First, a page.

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Jemison, Theodore Judson (1918-2013)

Rev. T. J. Jemison With Students at Southern
University Who Had Just Been Released From
Jail for Civil Rights Protest, 1960
Image Ownership: Public domain

Rev. Theodore Judson Jemison was a civil rights leader and president of the National Baptist Convention. He was responsible for leading the Baton Rouge Bus Boycott in Louisiana in 1953, the first large-scale bus boycott protesting racial segregation in the South and advised Rev. Dr. Martin Luther King, Jr. on leading the Montgomery (Alabama) bus boycott two years later. Rev. Jemison also played an instrumental role in creating the first national headquarters of the National Baptist Convention, the largest black denomination in the U.S. when he established the World Baptists Center in Nashville, Tennessee. He transformed the National Baptist Convention from a nonpolitical organization into an activist group that made a prominent impact during the Civil Rights Movement.

T. J. Jemison, as he was generally known, was born on August 1, 1918 in Selma, Alabama to parents David and Henrietta Jemison. The youngest of six children, Jemison grew up in Selma attending segregated public schools before going to Alabama State University in Montgomery. After graduating in 1940, he attended Virginia Union University in Richmond, Virginia where he earned his divinity degree.

In 1949 Rev. Jemison was named pastor of the Mount Zion First Baptist Church in Baton Rouge, where he remained for fifty-four years. During much of his time as pastor, Mount Zion was the largest black church in Louisiana.  Rev. Jemison organized voter registration efforts that led to greater political power for black Baton Rouge residents.  One consequence of that new power was the creation of over a dozen new public schools for African Americans.

In 1953, Jemison convinced the Baton Rouge City Council to abolish the law that prevented black citizens from sitting in the first ten rows of public buses. This resulted in the white bus drivers going on strike to prevent implementation of the law which they saw as an undermining of racial segregation on the buses.  When the city rescinded the law, Rev. Jemison and other Baton Rouge leaders initiated a bus boycott by local black residents who comprised 80% of the bus riders.  He organized a free-ride system to help blacks get around without the access to public transportation.  After the week-long boycott, a compromise was reached in which only the first two rows of public buses were reserved for whites. Some Baton Rouge leaders, however, felt Rev. Jemison capitulated to quickly to the demands of city leaders. This protest nonetheless was very influential to the Montgomery bus boycott led by Dr. Martin Luther King.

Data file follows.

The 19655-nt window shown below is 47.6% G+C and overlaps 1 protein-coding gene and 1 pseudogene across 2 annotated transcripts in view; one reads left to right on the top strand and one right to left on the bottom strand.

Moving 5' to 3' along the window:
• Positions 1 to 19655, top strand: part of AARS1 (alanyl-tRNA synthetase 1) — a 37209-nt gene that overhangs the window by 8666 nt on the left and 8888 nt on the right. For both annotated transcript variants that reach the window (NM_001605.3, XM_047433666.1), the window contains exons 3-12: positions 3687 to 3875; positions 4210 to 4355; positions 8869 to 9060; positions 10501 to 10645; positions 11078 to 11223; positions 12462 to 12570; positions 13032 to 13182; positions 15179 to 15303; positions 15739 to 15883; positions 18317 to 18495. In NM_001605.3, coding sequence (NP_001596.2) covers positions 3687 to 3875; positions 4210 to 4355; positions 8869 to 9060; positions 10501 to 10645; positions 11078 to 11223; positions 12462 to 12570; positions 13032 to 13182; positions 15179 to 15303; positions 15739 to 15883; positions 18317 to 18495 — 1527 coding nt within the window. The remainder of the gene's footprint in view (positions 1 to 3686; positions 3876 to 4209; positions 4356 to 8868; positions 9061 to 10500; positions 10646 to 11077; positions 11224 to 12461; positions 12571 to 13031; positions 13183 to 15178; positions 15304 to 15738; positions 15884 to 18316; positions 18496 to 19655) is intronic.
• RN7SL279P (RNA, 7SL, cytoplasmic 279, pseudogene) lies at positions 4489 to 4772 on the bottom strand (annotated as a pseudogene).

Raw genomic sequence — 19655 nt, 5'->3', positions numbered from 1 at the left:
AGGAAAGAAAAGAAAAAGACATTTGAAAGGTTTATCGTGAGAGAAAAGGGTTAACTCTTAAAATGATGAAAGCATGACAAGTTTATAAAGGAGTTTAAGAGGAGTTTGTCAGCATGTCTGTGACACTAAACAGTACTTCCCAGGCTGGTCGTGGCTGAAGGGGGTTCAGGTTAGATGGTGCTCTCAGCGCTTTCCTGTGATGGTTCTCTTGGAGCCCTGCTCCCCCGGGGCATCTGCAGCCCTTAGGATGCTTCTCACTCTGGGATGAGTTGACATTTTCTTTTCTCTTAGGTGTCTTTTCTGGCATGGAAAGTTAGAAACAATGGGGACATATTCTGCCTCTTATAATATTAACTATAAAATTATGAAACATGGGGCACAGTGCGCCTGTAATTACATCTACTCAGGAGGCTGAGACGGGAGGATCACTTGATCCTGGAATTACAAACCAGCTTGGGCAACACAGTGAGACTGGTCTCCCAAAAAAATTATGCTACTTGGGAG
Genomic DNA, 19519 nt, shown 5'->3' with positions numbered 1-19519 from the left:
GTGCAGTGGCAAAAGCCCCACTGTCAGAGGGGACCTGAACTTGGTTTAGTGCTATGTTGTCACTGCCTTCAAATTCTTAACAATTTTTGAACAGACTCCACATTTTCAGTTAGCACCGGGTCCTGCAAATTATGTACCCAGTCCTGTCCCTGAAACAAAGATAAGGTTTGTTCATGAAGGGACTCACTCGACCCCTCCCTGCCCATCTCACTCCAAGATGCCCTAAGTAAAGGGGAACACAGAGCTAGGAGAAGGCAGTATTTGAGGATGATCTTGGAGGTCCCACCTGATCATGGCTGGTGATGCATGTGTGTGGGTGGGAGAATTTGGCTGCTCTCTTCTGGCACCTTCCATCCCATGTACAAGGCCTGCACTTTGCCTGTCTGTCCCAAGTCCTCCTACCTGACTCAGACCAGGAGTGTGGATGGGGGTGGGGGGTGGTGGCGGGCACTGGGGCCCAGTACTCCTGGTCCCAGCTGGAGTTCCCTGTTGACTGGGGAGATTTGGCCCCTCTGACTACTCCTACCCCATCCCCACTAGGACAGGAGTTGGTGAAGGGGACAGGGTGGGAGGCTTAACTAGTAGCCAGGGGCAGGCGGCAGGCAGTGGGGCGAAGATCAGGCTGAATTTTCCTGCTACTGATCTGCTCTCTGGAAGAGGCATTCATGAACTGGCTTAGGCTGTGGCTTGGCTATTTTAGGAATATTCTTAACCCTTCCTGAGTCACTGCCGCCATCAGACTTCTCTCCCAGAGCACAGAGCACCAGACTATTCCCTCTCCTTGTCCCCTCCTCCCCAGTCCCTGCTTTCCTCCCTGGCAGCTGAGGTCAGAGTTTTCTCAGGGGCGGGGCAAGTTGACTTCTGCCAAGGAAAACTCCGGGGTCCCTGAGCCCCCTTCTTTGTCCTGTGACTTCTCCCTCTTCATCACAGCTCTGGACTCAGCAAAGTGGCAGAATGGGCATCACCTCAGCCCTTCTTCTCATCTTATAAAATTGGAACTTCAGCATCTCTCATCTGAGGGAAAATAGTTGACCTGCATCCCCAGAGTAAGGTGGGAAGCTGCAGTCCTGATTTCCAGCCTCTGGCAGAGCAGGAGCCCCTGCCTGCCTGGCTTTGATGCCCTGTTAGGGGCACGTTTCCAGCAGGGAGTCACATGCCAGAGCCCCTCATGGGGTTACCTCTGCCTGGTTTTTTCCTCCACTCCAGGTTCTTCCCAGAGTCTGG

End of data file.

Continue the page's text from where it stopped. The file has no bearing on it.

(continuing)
Along with Rev. Dr. Martin Luther King, Jr., Jemison helped found the Southern Christian Leadership Conference (SCLC). This civil rights organization worked through churches to help organize non-violent protests across the South to end racial segregation. The Conference allowed leaders from different states across the South to coordinate protest activities.  From 1982 to 1994, Rev. Jemison was president of the National Baptist Convention, following his father, Rev. D.V. Jemison’s footsteps, who was president of the organization from 1940 to 1953.

In 1945 Rev. Jemison married Celestine Catlett Jemison, and together they had three kids, T.J. Jemison, Jr., Dianne Jemison Pollard, and Betty Jane Wagner.  He died on November 15, 2013 at the age of 95 in Baton Rouge, Louisiana.

 

Sources:
Paul Vitello, “Rev. T.J. Jemison, Civil Rights Leader Who Organized Early Boycott, Dies at 95,” New York Times, November 22, 2013, http://www.nytimes.com/2013/11/23/us/rev-t-j-jemison-civil-rights-pioneer-dies-at-95.html; W. Carter Weptanomah, Born to Be President: The Story of the Life of Dr. T.J. Jemison, president, National Baptist Convention (Baltimore: Gateway Press;  1984).

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University of Washington, Seattle

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